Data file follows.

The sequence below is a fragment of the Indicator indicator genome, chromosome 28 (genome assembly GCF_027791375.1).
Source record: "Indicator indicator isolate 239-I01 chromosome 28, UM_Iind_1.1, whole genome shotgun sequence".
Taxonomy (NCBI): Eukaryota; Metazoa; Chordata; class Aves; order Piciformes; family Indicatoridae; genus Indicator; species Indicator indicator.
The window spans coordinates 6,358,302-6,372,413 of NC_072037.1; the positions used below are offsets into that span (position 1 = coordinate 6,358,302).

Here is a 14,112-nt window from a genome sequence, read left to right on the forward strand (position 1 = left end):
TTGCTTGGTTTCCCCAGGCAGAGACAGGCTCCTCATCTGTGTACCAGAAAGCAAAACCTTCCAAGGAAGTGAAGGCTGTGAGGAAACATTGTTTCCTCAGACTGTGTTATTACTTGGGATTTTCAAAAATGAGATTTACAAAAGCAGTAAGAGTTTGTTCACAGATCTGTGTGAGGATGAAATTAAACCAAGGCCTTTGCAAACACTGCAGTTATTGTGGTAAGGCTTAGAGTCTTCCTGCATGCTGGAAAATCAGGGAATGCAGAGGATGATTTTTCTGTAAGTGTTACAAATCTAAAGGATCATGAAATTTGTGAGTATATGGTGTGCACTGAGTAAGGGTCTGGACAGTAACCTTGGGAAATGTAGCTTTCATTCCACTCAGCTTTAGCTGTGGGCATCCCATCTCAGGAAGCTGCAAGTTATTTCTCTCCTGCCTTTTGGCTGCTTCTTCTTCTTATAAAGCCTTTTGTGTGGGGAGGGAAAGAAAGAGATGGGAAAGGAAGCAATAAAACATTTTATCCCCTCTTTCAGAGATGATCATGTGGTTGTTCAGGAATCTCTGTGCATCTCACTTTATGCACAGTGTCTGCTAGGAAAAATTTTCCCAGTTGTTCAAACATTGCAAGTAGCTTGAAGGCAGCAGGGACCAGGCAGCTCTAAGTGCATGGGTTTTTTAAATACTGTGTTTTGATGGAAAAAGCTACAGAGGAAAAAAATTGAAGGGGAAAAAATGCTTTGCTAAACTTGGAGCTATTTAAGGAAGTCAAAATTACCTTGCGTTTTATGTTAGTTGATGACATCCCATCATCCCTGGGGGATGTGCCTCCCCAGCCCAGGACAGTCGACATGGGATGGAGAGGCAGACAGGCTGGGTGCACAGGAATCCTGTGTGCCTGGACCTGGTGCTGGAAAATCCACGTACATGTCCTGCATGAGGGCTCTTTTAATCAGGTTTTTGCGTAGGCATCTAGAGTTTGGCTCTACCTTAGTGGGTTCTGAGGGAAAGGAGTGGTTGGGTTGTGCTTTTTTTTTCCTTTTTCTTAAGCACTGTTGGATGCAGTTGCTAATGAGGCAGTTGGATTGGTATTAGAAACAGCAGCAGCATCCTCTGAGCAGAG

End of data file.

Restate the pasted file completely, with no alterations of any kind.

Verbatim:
The sequence below is a fragment of the Indicator indicator genome, chromosome 28 (genome assembly GCF_027791375.1).
Source record: "Indicator indicator isolate 239-I01 chromosome 28, UM_Iind_1.1, whole genome shotgun sequence".
Taxonomy (NCBI): Eukaryota; Metazoa; Chordata; class Aves; order Piciformes; family Indicatoridae; genus Indicator; species Indicator indicator.
The window spans coordinates 6,358,302-6,372,413 of NC_072037.1; the positions used below are offsets into that span (position 1 = coordinate 6,358,302).

Here is a 14,112-nt window from a genome sequence, read left to right on the forward strand (position 1 = left end):
TTGCTTGGTTTCCCCAGGCAGAGACAGGCTCCTCATCTGTGTACCAGAAAGCAAAACCTTCCAAGGAAGTGAAGGCTGTGAGGAAACATTGTTTCCTCAGACTGTGTTATTACTTGGGATTTTCAAAAATGAGATTTACAAAAGCAGTAAGAGTTTGTTCACAGATCTGTGTGAGGATGAAATTAAACCAAGGCCTTTGCAAACACTGCAGTTATTGTGGTAAGGCTTAGAGTCTTCCTGCATGCTGGAAAATCAGGGAATGCAGAGGATGATTTTTCTGTAAGTGTTACAAATCTAAAGGATCATGAAATTTGTGAGTATATGGTGTGCACTGAGTAAGGGTCTGGACAGTAACCTTGGGAAATGTAGCTTTCATTCCACTCAGCTTTAGCTGTGGGCATCCCATCTCAGGAAGCTGCAAGTTATTTCTCTCCTGCCTTTTGGCTGCTTCTTCTTCTTATAAAGCCTTTTGTGTGGGGAGGGAAAGAAAGAGATGGGAAAGGAAGCAATAAAACATTTTATCCCCTCTTTCAGAGATGATCATGTGGTTGTTCAGGAATCTCTGTGCATCTCACTTTATGCACAGTGTCTGCTAGGAAAAATTTTCCCAGTTGTTCAAACATTGCAAGTAGCTTGAAGGCAGCAGGGACCAGGCAGCTCTAAGTGCATGGGTTTTTTAAATACTGTGTTTTGATGGAAAAAGCTACAGAGGAAAAAAATTGAAGGGGAAAAAATGCTTTGCTAAACTTGGAGCTATTTAAGGAAGTCAAAATTACCTTGCGTTTTATGTTAGTTGATGACATCCCATCATCCCTGGGGGATGTGCCTCCCCAGCCCAGGACAGTCGACATGGGATGGAGAGGCAGACAGGCTGGGTGCACAGGAATCCTGTGTGCCTGGACCTGGTGCTGGAAAATCCACGTACATGTCCTGCATGAGGGCTCTTTTAATCAGGTTTTTGCGTAGGCATCTAGAGTTTGGCTCTACCTTAGTGGGTTCTGAGGGAAAGGAGTGGTTGGGTTGTGCTTTTTTTTTCCTTTTTCTTAAGCACTGTTGGATGCAGTTGCTAATGAGGCAGTTGGATTGGTATTAGAAACAGCAGCAGCATCCTCTGAGCAGAG